By Caroline Krediet, Partner and Head of Strategy, Figliulo&Partners
Advertising Week is here again, when the marketing great and good convene in midtown Manhattan to discuss how to capture American hearts and minds on behalf of today's leading brands. The conversation will be wide-ranging, with this year's most intellectually glamorous themes being ad tech, podcasting (all hail, Ira Glass!), the art of brand storytelling, behavioral economics, the Internet of Things, big and small data, Facebook's dislike button and the hot potato of digital ROI.
Yes, advertising people are smart cookies and we are getting better at surrounding an audience and measuring impact. But for all the media whiz bang, we're neglecting something fundamental: that changing minds is hard.
We still haven't mastered it and it's interesting to me that, as marketers, we don't often acknowledge this fact in how we think about our consumers and their attitude to our brands and categories. Are they loyalists, detractors, passives or on the fence?
Loyalists are largely retained by product consistency. Fighting the naysayers is an expensive uphill battle, and good luck with the people who are outside of the category anyway. Where I see the most significant opportunity - and our research proves it - is among people who are category involved, yet brand agnostic. At F&P, we call them the "Undecideds," and their category-first mindset is reshaping the consumer journey.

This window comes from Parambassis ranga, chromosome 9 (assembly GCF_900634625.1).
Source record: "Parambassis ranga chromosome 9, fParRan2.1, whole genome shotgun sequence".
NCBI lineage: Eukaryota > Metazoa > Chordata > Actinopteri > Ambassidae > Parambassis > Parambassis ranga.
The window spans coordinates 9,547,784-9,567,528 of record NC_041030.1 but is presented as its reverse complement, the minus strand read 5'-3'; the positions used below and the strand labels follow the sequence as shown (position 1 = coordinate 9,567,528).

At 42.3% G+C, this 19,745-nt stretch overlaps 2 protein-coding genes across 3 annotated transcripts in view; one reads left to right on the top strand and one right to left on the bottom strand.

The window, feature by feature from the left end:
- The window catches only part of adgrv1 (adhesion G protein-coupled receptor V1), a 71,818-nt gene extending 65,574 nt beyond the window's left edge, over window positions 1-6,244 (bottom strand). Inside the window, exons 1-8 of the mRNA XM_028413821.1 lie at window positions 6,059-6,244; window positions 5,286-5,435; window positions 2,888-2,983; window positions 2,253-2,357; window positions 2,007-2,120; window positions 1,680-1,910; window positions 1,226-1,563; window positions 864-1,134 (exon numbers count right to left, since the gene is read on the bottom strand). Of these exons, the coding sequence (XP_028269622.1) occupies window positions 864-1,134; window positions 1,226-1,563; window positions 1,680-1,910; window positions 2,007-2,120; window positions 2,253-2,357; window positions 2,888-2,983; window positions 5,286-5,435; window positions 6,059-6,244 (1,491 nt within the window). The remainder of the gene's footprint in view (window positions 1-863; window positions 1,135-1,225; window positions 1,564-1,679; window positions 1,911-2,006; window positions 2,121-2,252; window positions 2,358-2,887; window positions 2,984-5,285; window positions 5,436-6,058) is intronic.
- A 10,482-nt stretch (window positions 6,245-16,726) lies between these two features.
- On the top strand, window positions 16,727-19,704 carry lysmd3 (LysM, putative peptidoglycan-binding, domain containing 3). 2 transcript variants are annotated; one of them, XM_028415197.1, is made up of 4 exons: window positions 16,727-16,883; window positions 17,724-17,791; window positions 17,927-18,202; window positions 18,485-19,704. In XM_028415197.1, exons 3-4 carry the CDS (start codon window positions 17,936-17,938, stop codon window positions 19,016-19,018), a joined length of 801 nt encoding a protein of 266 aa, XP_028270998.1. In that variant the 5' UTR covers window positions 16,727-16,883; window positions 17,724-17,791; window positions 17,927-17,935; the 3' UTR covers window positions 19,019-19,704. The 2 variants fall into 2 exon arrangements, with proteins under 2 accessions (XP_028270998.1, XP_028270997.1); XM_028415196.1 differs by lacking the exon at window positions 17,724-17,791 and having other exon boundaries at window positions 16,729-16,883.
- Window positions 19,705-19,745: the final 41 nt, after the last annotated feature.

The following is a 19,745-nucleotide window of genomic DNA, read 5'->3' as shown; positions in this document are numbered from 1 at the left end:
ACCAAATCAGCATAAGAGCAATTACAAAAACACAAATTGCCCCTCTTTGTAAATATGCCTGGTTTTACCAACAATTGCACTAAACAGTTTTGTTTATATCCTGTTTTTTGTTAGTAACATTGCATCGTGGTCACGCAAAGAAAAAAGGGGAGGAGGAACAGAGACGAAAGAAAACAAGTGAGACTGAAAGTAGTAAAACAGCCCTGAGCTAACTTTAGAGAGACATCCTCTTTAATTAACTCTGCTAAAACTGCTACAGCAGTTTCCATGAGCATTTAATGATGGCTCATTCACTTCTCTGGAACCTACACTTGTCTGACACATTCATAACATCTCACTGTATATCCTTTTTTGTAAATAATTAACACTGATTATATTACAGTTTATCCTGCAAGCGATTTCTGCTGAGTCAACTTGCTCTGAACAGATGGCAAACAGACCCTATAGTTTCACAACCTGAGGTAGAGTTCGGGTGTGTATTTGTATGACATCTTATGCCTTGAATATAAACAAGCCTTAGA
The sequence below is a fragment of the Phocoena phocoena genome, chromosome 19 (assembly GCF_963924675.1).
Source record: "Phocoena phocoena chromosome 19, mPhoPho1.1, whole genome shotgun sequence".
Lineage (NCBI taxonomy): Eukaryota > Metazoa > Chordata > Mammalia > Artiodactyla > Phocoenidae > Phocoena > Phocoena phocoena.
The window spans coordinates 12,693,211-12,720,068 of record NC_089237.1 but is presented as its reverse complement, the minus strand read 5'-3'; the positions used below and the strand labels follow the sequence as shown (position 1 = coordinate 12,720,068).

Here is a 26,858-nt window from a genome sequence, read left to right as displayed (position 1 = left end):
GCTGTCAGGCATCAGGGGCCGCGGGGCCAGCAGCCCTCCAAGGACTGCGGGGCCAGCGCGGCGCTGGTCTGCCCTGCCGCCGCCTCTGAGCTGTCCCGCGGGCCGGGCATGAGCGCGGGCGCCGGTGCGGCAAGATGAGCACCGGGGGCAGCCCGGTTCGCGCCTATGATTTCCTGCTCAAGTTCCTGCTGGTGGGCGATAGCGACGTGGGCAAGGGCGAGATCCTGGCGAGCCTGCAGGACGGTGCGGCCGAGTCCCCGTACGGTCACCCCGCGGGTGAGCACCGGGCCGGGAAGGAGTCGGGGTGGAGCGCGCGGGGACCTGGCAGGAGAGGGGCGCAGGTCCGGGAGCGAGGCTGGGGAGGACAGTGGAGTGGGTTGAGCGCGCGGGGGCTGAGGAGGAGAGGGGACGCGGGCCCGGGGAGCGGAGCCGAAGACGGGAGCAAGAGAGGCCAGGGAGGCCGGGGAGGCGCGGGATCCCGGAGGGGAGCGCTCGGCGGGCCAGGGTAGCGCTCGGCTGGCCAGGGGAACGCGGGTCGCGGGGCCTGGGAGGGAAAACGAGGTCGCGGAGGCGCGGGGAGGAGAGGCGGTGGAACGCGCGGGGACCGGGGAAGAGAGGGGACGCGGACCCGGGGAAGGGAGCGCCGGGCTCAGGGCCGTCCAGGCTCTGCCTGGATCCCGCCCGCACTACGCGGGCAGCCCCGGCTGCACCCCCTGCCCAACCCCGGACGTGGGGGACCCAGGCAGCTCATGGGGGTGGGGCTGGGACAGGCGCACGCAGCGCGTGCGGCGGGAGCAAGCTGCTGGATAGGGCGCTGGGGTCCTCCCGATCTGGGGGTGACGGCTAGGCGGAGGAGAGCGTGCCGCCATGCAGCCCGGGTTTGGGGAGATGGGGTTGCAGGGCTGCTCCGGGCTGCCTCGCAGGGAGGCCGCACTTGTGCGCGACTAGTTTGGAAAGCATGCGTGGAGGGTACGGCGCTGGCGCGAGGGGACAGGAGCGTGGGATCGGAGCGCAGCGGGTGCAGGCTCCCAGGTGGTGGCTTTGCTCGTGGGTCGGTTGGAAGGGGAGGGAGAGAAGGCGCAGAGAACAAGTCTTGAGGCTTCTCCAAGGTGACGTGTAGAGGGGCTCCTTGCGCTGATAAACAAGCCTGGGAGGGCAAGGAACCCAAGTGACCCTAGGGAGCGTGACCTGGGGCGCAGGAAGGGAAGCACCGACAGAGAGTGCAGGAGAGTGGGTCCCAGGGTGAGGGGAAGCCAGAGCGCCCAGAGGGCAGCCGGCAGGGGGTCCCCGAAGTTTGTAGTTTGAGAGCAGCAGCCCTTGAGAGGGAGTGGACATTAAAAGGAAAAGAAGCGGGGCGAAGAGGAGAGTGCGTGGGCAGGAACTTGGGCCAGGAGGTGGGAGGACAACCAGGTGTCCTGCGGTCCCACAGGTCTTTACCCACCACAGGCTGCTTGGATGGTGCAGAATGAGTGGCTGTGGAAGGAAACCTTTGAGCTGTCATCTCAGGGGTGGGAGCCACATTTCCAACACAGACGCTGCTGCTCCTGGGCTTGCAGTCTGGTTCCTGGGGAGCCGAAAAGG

When Joe Maciariello, automotive practice lead at Google, talks about the morphing of the classic purchase funnel, he describes a world in which buyers no longer have a fixed set of options that get winnowed down as they spend more time researching. On the contrary, the more time they spend, the more brands they consider, creating a bulging mid-funnel. Most marketers focus on the top and the bottom of the funnel - investing in awareness driving and retail.
The mid-funnel, then, offers a huge opportunity for marketers to invest and reap rich rewards. The best examples are targeted, geared toward educating consumers, and often highly comparative. Comparison is an anathema to brands, who usually want to project themselves as unique. (I find this is ironic, because brands are inherently comparative. A brand with no peer set has no need of a brand. It is a product).
In order to feel that you have made the best selection, savvy consumers need to know what their options are. Our desire to compare and contrast, to dig deeper for more and better information explains the success of aggregator sites like Kayak and the enduring popularity of the unsexy (but solid) US News and Report's powerful media proposition: "Life's decisions made here."
Just think what might happen if brands acknowledged the truth that decisions are as complex and non-binary as the humans that make them. Imagine if they spent as much on creating compelling, journalistic content that help potential customers get educated, and actively encouraged comparison and contextual information. Imagine if, instead of 30-second spots running on cable and YouTube, we had dedicated brand information channels, along with "brandcasts" or "prodcasts" produced and created with the same absorbing editorial skew as a top rated NPR show.
Most most humans like to evaluate things in relation to one another. This is a key learning from behavioral economist Dan Ariely and his experimentation with anchoring. Absent a comparative context, we create artificial ones. Today's enlightened brands should embrace this reality by building, defining and investing in increasing demand not just for the products they make, but the information about them, and what makes them different and special in the context of all the choices people have now.
The world is a comparative place. When brands start to act on that fundamental truth, we might start to get really good at changing minds.